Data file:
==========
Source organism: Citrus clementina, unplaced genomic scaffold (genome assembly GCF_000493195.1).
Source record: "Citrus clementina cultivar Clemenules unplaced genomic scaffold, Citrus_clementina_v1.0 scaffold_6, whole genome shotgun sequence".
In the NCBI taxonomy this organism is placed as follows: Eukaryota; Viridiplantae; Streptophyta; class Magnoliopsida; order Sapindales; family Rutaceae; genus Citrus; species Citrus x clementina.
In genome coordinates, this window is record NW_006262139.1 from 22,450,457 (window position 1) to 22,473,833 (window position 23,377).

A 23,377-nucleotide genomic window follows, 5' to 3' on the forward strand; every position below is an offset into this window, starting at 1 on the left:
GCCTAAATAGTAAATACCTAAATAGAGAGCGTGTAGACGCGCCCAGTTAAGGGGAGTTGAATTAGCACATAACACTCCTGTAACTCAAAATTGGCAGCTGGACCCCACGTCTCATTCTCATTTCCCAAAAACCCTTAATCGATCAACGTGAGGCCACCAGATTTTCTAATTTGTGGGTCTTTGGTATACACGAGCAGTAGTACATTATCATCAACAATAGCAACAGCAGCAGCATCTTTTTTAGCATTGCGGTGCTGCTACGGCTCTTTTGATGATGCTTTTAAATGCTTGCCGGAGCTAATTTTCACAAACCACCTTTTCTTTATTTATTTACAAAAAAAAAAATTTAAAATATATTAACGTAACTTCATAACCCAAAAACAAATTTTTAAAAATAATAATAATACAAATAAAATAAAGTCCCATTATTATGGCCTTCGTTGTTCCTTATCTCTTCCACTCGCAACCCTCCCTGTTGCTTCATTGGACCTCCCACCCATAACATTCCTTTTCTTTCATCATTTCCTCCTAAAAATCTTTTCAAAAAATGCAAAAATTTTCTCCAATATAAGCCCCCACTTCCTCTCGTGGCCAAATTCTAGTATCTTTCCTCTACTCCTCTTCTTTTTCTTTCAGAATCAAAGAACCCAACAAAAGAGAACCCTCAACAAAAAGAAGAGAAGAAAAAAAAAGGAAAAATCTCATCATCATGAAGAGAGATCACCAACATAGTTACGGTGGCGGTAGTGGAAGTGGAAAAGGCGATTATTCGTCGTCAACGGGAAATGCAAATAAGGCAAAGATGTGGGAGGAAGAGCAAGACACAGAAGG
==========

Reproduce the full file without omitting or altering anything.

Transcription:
Source organism: Citrus clementina, unplaced genomic scaffold (genome assembly GCF_000493195.1).
Source record: "Citrus clementina cultivar Clemenules unplaced genomic scaffold, Citrus_clementina_v1.0 scaffold_6, whole genome shotgun sequence".
In the NCBI taxonomy this organism is placed as follows: Eukaryota; Viridiplantae; Streptophyta; class Magnoliopsida; order Sapindales; family Rutaceae; genus Citrus; species Citrus x clementina.
In genome coordinates, this window is record NW_006262139.1 from 22,450,457 (window position 1) to 22,473,833 (window position 23,377).

A 23,377-nucleotide genomic window follows, 5' to 3' on the forward strand; every position below is an offset into this window, starting at 1 on the left:
GCCTAAATAGTAAATACCTAAATAGAGAGCGTGTAGACGCGCCCAGTTAAGGGGAGTTGAATTAGCACATAACACTCCTGTAACTCAAAATTGGCAGCTGGACCCCACGTCTCATTCTCATTTCCCAAAAACCCTTAATCGATCAACGTGAGGCCACCAGATTTTCTAATTTGTGGGTCTTTGGTATACACGAGCAGTAGTACATTATCATCAACAATAGCAACAGCAGCAGCATCTTTTTTAGCATTGCGGTGCTGCTACGGCTCTTTTGATGATGCTTTTAAATGCTTGCCGGAGCTAATTTTCACAAACCACCTTTTCTTTATTTATTTACAAAAAAAAAAATTTAAAATATATTAACGTAACTTCATAACCCAAAAACAAATTTTTAAAAATAATAATAATACAAATAAAATAAAGTCCCATTATTATGGCCTTCGTTGTTCCTTATCTCTTCCACTCGCAACCCTCCCTGTTGCTTCATTGGACCTCCCACCCATAACATTCCTTTTCTTTCATCATTTCCTCCTAAAAATCTTTTCAAAAAATGCAAAAATTTTCTCCAATATAAGCCCCCACTTCCTCTCGTGGCCAAATTCTAGTATCTTTCCTCTACTCCTCTTCTTTTTCTTTCAGAATCAAAGAACCCAACAAAAGAGAACCCTCAACAAAAAGAAGAGAAGAAAAAAAAAGGAAAAATCTCATCATCATGAAGAGAGATCACCAACATAGTTACGGTGGCGGTAGTGGAAGTGGAAAAGGCGATTATTCGTCGTCAACGGGAAATGCAAATAAGGCAAAGATGTGGGAGGAAGAGCAAGACACAGAAGG